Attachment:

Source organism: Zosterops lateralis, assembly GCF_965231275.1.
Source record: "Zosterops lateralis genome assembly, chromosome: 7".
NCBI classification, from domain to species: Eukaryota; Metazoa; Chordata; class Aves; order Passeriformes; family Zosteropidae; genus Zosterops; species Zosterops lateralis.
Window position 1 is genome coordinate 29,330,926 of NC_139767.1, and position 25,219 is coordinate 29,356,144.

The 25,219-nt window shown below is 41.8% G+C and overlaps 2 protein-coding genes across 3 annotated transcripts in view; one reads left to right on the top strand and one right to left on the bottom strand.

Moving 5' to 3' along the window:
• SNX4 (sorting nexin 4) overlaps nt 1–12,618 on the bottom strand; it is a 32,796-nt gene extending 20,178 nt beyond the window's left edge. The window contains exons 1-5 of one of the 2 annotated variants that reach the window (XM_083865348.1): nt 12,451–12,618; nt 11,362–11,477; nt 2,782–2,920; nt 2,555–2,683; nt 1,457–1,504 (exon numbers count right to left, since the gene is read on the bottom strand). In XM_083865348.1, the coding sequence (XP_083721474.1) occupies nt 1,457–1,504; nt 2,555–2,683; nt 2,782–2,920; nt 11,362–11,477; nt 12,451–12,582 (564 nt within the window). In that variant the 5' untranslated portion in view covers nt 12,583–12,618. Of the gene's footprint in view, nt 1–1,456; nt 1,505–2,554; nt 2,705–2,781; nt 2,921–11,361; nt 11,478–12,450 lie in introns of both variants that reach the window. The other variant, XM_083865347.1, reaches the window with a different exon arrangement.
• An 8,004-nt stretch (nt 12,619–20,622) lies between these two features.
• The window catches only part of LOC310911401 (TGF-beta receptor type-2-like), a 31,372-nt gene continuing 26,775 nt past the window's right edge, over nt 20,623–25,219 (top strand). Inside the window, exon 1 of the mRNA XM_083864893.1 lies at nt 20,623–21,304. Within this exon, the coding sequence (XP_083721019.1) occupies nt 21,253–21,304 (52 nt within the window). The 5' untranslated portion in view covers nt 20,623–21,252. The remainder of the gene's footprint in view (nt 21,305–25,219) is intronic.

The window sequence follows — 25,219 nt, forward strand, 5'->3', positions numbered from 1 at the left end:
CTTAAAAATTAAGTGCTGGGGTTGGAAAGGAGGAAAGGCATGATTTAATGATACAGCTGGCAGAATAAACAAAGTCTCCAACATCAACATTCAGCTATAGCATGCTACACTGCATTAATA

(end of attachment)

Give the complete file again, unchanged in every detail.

Source organism: Zosterops lateralis, assembly GCF_965231275.1.
Source record: "Zosterops lateralis genome assembly, chromosome: 7".
NCBI classification, from domain to species: Eukaryota; Metazoa; Chordata; class Aves; order Passeriformes; family Zosteropidae; genus Zosterops; species Zosterops lateralis.
Window position 1 is genome coordinate 29,330,926 of NC_139767.1, and position 25,219 is coordinate 29,356,144.

The 25,219-nt window shown below is 41.8% G+C and overlaps 2 protein-coding genes across 3 annotated transcripts in view; one reads left to right on the top strand and one right to left on the bottom strand.

Moving 5' to 3' along the window:
• SNX4 (sorting nexin 4) overlaps nt 1–12,618 on the bottom strand; it is a 32,796-nt gene extending 20,178 nt beyond the window's left edge. The window contains exons 1-5 of one of the 2 annotated variants that reach the window (XM_083865348.1): nt 12,451–12,618; nt 11,362–11,477; nt 2,782–2,920; nt 2,555–2,683; nt 1,457–1,504 (exon numbers count right to left, since the gene is read on the bottom strand). In XM_083865348.1, the coding sequence (XP_083721474.1) occupies nt 1,457–1,504; nt 2,555–2,683; nt 2,782–2,920; nt 11,362–11,477; nt 12,451–12,582 (564 nt within the window). In that variant the 5' untranslated portion in view covers nt 12,583–12,618. Of the gene's footprint in view, nt 1–1,456; nt 1,505–2,554; nt 2,705–2,781; nt 2,921–11,361; nt 11,478–12,450 lie in introns of both variants that reach the window. The other variant, XM_083865347.1, reaches the window with a different exon arrangement.
• An 8,004-nt stretch (nt 12,619–20,622) lies between these two features.
• The window catches only part of LOC310911401 (TGF-beta receptor type-2-like), a 31,372-nt gene continuing 26,775 nt past the window's right edge, over nt 20,623–25,219 (top strand). Inside the window, exon 1 of the mRNA XM_083864893.1 lies at nt 20,623–21,304. Within this exon, the coding sequence (XP_083721019.1) occupies nt 21,253–21,304 (52 nt within the window). The 5' untranslated portion in view covers nt 20,623–21,252. The remainder of the gene's footprint in view (nt 21,305–25,219) is intronic.

The window sequence follows — 25,219 nt, forward strand, 5'->3', positions numbered from 1 at the left end:
CTTAAAAATTAAGTGCTGGGGTTGGAAAGGAGGAAAGGCATGATTTAATGATACAGCTGGCAGAATAAACAAAGTCTCCAACATCAACATTCAGCTATAGCATGCTACACTGCATTAATA